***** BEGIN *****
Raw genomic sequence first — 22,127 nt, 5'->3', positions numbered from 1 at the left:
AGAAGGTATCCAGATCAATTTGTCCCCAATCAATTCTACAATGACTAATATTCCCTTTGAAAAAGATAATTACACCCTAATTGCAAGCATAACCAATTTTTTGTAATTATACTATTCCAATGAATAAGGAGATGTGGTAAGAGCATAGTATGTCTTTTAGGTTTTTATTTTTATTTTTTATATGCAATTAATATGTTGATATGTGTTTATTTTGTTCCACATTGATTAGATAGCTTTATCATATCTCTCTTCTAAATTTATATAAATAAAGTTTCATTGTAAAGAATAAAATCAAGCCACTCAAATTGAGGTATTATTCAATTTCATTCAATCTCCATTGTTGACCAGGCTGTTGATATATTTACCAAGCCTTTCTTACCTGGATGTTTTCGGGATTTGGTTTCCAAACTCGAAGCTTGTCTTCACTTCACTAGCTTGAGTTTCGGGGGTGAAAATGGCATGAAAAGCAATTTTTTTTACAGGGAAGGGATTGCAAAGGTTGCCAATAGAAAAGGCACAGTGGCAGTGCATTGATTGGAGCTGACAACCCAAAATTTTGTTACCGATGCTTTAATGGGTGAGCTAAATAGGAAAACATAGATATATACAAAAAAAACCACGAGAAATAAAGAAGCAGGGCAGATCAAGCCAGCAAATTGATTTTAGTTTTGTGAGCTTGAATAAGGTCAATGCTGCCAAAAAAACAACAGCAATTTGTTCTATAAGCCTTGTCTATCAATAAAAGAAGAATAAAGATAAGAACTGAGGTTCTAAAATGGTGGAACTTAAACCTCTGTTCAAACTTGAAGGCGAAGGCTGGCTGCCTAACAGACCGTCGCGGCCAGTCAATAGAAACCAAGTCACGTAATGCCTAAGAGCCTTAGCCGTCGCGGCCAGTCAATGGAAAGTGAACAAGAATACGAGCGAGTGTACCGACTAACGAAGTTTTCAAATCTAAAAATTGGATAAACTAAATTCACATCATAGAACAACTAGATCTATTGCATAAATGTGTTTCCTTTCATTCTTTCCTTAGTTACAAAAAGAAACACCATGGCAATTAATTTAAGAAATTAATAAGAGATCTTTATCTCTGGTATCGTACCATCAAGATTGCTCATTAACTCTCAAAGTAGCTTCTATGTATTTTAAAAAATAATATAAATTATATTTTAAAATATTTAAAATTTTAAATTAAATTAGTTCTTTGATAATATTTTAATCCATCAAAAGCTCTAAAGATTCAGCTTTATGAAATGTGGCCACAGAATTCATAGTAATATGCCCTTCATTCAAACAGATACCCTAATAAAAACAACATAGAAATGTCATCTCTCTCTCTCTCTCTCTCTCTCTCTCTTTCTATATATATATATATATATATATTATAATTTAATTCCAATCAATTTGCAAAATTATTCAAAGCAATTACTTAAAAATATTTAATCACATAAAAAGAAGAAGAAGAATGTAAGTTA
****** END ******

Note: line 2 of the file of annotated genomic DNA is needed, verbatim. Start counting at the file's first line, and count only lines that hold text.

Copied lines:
AGAAGGTATCCAGATCAATTTGTCCCCAATCAATTCTACAATGACTAATATTCCCTTTGAAAAAGATAATTACACCCTAATTGCAAGCATAACCAATTTTTTGTAATTATACTATTCCAATGAATAAGGAGATGTGGTAAGAGCATAGTATGTCTTTTAGGTTTTTATTTTTATTTTTTATATGCAATTAATATGTTGATATGTGTTTATTTTGTTCCACATTGATTAGATAGCTTTATCATATCTCTCTTCTAAATTTATATAAATAAAGTTTCATTGTAAAGAATAAAATCAAGCCACTCAAATTGAGGTATTATTCAATTTCATTCAATCTCCATTGTTGACCAGGCTGTTGATATATTTACCAAGCCTTTCTTACCTGGATGTTTTCGGGATTTGGTTTCCAAACTCGAAGCTTGTCTTCACTTCACTAGCTTGAGTTTCGGGGGTGAAAATGGCATGAAAAGCAATTTTTTTTACAGGGAAGGGATTGCAAAGGTTGCCAATAGAAAAGGCACAGTGGCAGTGCATTGATTGGAGCTGACAACCCAAAATTTTGTTACCGATGCTTTAATGGGTGAGCTAAATAGGAAAACATAGATATATACAAAAAAAACCACGAGAAATAAAGAAGCAGGGCAGATCAAGCCAGCAAATTGATTTTAGTTTTGTGAGCTTGAATAAGGTCAATGCTGCCAAAAAAACAACAGCAATTTGTTCTATAAGCCTTGTCTATCAATAAAAGAAGAATAAAGATAAGAACTGAGGTTCTAAAATGGTGGAACTTAAACCTCTGTTCAAACTTGAAGGCGAAGGCTGGCTGCCTAACAGACCGTCGCGGCCAGTCAATAGAAACCAAGTCACGTAATGCCTAAGAGCCTTAGCCGTCGCGGCCAGTCAATGGAAAGTGAACAAGAATACGAGCGAGTGTACCGACTAACGAAGTTTTCAAATCTAAAAATTGGATAAACTAAATTCACATCATAGAACAACTAGATCTATTGCATAAATGTGTTTCCTTTCATTCTTTCCTTAGTTACAAAAAGAAACACCATGGCAATTAATTTAAGAAATTAATAAGAGATCTTTATCTCTGGTATCGTACCATCAAGATTGCTCATTAACTCTCAAAGTAGCTTCTATGTATTTTAAAAAATAATATAAATTATATTTTAAAATATTTAAAATTTTAAATTAAATTAGTTCTTTGATAATATTTTAATCCATCAAAAGCTCTAAAGATTCAGCTTTATGAAATGTGGCCACAGAATTCATAGTAATATGCCCTTCATTCAAACAGATACCCTAATAAAAACAACATAGAAATGTCATCTCTCTCTCTCTCTCTCTCTCTCTCTCTTTCTATATATATATATATATATATATTATAATTTAATTCCAATCAATTTGCAAAATTATTCAAAGCAATTACTTAAAAATATTTAATCACATAAAAAGAAGAAGAAGAATGTAAGTTA